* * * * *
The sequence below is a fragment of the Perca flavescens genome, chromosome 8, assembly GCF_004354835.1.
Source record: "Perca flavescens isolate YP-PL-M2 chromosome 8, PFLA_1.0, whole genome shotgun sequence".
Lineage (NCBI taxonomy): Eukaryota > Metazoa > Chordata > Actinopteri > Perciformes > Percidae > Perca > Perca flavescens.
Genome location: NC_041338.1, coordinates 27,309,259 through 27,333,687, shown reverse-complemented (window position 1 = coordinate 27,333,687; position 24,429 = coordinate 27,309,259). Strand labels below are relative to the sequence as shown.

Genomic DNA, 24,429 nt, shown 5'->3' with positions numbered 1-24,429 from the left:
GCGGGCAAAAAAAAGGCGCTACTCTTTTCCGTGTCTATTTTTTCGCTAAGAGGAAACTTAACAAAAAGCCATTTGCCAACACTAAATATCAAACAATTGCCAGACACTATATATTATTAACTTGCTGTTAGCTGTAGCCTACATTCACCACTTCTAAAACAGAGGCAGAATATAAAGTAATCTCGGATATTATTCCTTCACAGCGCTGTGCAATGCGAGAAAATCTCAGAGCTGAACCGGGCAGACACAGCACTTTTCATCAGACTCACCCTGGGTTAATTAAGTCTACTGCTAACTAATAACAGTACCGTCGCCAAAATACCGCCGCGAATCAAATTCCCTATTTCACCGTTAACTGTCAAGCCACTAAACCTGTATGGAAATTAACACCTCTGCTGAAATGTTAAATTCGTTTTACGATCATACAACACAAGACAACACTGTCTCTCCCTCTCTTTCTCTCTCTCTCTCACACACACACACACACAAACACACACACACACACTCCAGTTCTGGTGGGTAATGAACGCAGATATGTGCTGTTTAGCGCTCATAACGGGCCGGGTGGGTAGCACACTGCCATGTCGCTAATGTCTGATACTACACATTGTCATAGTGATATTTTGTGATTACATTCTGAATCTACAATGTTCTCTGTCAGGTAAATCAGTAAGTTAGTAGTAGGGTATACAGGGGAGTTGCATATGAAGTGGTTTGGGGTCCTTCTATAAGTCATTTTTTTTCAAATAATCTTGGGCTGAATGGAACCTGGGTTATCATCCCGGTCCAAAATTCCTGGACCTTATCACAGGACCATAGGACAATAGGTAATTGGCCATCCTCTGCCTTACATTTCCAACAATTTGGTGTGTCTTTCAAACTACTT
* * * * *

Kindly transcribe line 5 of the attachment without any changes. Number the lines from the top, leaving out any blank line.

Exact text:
Genomic DNA, 24,429 nt, shown 5'->3' with positions numbered 1-24,429 from the left: